I arrived thirty minutes early armed with important written questions I had hoped to share publicly in this forum. I approached the AGI/KASA team leader to alert him of my intentions and he generously sat down and had a private meeting with me for thirty minutes. I gave him a copy of my questions and he scrutinized them and told me that some of these questions could only be answered by city officials. He was correct. However, he readily acknowledged my written reminder that his company and his team were “guests in our house.” He later reaffirmed this to the attendees in his opening comments. I also informed him that the residents of SSF and his company are at “cross purposes.“ I told him he was there to make large profits and I was there to protect the quality of life in my community. He readily acknowledged this truth and didn’t offer any BS. Much appreciated. The only major concern arising from our interaction was the fact that he indicated he had no knowledge of the PUC density formula for compliance for this land use. I find this remarkable as this information is integral to how this project must be configured.






The meeting was formatted much as the first workshop was. The four “work tables” did their pitches and I found myself transported back to college and Marketing 101. All positives, no negatives. And the usual mantra of HOUSING SHORTAGE, BUILD, BUILD, BUILD was emphasized. In my educated opinion this marketing ploy is a great way to sell life insurance but not a mega project that will negatively impact the quality of life in our community. I pride myself in having a healthy relationship with the truth and always exercise objectivity. I do not hold the developer at fault for doing exactly what I would expect them to do. This is a business proposition. While the majority of this segment of the meeting was the “same old, same old” I was extremely alarmed to learn that eight story buildings were back in the project. More on this later.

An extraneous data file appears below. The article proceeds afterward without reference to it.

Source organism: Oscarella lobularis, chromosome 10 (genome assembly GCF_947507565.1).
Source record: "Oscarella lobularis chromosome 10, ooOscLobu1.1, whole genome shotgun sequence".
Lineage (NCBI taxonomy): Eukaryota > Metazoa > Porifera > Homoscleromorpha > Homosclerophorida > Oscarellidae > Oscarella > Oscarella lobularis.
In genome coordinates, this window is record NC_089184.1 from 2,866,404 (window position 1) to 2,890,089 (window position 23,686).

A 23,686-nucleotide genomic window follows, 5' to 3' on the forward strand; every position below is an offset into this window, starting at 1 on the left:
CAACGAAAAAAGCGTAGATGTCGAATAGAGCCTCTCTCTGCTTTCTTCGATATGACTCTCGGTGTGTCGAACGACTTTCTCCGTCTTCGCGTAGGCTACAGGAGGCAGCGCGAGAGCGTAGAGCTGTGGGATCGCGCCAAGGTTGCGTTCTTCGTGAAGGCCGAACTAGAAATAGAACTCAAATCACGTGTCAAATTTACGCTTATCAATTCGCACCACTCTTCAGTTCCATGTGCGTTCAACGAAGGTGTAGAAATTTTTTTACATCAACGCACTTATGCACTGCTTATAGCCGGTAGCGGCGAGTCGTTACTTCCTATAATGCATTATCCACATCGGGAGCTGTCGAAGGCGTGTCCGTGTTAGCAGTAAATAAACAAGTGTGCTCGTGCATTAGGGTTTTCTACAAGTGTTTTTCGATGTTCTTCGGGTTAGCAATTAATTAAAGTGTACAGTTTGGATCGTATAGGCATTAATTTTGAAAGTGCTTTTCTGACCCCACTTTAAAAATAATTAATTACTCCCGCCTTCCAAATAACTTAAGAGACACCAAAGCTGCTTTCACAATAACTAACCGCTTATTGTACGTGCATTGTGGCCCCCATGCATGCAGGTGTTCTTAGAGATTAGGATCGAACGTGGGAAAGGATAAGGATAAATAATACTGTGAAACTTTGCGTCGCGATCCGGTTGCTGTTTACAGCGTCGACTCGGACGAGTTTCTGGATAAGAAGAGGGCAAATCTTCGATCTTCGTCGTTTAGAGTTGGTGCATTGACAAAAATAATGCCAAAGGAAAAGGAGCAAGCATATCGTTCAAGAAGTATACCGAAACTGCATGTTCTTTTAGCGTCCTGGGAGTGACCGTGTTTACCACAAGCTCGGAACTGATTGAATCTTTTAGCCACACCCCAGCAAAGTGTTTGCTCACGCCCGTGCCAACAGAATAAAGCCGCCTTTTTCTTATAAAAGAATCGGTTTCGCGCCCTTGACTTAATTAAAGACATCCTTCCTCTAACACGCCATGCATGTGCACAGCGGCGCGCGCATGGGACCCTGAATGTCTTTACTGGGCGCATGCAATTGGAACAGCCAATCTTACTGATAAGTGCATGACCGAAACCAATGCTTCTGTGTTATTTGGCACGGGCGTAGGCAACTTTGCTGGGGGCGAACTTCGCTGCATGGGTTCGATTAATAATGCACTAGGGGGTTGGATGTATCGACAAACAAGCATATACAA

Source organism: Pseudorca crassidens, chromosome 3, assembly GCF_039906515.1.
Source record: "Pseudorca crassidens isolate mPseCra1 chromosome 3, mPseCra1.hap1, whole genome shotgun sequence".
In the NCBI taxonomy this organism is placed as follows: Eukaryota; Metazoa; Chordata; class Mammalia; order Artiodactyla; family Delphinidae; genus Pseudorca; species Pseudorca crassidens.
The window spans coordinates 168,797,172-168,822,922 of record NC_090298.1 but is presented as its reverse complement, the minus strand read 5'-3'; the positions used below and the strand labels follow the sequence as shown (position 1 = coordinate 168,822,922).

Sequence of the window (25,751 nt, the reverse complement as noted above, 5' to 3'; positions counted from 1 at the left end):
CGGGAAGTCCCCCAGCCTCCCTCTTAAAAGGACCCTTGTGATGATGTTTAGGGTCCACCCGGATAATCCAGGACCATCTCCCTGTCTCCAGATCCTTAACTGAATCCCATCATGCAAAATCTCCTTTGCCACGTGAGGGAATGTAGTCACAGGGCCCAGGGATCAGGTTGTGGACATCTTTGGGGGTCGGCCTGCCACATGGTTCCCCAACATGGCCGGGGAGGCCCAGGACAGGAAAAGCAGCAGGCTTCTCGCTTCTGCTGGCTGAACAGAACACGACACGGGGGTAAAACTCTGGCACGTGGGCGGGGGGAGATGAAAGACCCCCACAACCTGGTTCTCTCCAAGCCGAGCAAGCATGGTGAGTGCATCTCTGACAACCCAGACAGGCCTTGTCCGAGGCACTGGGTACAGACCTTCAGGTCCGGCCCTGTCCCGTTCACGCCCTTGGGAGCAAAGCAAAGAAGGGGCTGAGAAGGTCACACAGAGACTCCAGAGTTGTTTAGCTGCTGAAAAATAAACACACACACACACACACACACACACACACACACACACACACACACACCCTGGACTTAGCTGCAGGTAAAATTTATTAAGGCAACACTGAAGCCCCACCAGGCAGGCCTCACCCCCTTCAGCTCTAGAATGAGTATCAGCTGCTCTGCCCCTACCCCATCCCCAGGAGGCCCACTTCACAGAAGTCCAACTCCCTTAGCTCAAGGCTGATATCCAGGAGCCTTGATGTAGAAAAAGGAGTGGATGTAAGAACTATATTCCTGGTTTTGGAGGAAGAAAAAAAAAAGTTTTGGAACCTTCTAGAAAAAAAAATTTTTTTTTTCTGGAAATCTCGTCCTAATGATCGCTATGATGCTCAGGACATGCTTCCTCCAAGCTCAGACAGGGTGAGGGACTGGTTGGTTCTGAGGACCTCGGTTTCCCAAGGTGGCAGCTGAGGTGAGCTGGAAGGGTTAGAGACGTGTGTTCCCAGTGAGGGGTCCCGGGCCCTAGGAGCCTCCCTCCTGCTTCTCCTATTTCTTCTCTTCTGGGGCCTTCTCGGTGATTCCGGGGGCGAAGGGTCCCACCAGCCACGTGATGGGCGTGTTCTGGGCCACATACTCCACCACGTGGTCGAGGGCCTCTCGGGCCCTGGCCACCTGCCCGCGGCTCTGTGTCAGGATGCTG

We broke into the interactive workshop and I immediately went to the architecture table to converse with that AGI/KASA team member. I suggested that his concerns over the housing shortage might as easily be replaced by concerns over uncontrolled expansion of industry that have created this shortage. I suggested the radical concept of maybe discouraging this uncontrolled expansion of industry if the communities do not have the infrastructure to support it. This is a radical concept in that it would turn away dollars in consideration of quality of life concerns. We know what wins out in this battle. Rest assured should this economy implode, these industries will make a fast exodus and leave either a ghetto or ghost town behind. It’s business. Next I addressed the news that eight story buildings were back on the table. He said they were never off the table and attempted to convince me that my recollection might be flawed. I have to admit that as I age, my memory is not as good but I distinctly remember sitting at a table with this same individual and other concerned residents adamantly demanding a three story limit. I don’t doubt that the developer would like to ignore this fact and indeed might do just that with the blessing of city government as we are talking an exponential increase in profits. The fact is, if you consult the Everything South City coverage of this first workshop, you will see in print the residents demand for a three story limit. I will expect an apology the next time I talk to this individual.